A more difficult policy issue to address in Australia is how to encourage the development of ICT skills, said Clare.
"The most valuable assets in this country aren't in the ground," he said. "They're between our ears, and we're not fully exploiting them at the moment."
Clare said that while 75 per cent of the fastest growing occupations in Australia require STEM skills, the number of students taking STEM courses is not keeping up with demand and has in fact dropped 36 per cent in the last decade.
In the last 10 years, the private sector has created 100,000 new jobs requiring STEM skills, but only 49,500 students have graduated with technology degrees, he added, citing figures released by the Australian Computer Society.
"If we're going to succeed here, we have to change the way we teach our kids about technology, starting in kindergarten."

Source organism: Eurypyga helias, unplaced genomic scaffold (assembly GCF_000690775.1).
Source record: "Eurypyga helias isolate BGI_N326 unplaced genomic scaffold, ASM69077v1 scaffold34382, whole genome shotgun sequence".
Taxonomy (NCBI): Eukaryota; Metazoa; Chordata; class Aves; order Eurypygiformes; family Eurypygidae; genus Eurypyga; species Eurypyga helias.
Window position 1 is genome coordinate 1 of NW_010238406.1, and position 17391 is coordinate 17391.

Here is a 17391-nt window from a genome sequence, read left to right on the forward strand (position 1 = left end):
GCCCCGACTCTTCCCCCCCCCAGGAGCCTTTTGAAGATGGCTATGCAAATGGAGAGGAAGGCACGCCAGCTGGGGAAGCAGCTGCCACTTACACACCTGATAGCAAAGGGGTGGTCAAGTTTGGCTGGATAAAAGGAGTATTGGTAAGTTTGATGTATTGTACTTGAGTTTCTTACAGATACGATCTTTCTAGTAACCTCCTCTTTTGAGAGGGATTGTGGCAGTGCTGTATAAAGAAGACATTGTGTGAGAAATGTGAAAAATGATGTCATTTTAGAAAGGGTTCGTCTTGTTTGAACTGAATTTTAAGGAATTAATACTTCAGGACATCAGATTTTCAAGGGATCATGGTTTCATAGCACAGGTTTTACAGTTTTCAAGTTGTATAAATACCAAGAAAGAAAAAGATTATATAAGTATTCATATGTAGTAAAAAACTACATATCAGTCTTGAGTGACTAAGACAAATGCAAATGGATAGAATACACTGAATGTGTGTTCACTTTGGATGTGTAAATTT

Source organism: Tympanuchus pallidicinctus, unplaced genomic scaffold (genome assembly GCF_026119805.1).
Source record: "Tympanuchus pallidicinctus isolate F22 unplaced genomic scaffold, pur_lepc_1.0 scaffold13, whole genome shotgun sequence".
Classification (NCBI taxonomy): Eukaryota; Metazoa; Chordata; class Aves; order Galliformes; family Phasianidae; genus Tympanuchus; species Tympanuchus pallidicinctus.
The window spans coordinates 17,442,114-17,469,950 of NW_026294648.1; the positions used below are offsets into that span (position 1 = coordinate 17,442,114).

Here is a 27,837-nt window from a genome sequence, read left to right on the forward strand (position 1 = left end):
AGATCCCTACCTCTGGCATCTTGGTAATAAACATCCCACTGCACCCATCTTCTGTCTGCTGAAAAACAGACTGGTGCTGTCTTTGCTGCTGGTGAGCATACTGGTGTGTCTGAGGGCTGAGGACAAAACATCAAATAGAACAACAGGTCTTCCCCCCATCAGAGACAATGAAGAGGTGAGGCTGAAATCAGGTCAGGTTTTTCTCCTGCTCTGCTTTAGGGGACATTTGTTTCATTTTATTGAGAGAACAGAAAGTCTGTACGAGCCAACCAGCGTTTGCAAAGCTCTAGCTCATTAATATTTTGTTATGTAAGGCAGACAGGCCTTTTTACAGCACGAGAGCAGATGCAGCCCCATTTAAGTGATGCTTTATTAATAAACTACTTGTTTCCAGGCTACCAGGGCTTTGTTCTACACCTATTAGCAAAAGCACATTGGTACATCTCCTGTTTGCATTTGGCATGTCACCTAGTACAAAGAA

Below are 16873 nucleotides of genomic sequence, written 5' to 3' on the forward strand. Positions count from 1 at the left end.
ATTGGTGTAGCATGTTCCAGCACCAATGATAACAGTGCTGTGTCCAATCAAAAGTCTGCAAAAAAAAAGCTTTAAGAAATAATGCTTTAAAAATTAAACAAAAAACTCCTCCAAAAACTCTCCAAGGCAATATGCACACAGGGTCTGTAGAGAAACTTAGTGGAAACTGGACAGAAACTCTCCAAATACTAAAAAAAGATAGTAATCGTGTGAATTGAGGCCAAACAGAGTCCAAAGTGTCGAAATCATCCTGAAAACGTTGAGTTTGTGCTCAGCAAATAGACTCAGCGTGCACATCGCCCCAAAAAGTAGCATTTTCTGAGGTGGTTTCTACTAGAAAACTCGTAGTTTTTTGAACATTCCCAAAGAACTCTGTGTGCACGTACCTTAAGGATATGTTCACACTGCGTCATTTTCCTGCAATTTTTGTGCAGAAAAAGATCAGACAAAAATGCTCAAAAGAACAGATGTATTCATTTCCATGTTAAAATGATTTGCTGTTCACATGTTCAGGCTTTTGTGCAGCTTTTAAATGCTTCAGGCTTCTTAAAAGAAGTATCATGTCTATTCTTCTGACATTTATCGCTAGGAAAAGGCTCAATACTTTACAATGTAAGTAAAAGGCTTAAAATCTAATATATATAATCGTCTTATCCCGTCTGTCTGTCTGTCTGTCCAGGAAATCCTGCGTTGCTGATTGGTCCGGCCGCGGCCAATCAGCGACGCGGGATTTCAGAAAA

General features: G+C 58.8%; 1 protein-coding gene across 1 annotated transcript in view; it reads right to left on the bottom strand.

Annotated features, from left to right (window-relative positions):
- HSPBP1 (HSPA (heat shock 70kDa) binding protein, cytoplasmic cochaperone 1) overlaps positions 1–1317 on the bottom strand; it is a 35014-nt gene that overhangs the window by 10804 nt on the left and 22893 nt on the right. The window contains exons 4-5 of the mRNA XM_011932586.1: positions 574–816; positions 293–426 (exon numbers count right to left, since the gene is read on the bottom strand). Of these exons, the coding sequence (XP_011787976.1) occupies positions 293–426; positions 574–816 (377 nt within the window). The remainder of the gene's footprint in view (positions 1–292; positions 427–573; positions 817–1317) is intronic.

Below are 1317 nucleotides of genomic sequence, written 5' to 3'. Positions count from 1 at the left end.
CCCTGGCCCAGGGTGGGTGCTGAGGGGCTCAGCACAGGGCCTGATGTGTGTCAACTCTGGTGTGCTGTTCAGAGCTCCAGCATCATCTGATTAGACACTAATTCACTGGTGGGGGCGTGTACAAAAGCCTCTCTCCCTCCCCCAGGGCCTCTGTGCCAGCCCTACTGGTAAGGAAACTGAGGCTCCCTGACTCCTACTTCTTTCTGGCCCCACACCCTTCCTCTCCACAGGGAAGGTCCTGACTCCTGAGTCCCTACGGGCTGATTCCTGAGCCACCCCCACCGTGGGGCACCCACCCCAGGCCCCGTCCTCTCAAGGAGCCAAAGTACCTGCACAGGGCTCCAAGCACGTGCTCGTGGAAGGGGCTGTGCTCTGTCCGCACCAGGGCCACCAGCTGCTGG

However, a new technology curriculum has been held up by Education Minister Christopher Pyne, despite winning the support of all the states and territories, said Clare.
The curriculum would introduce computational thinking earlier into the classroom. "It needs to be implemented sooner rather than later."
Clare also spoke about the NBN at the conference, urging the government to block TPG from going forward with deployment of fibre to the basement.
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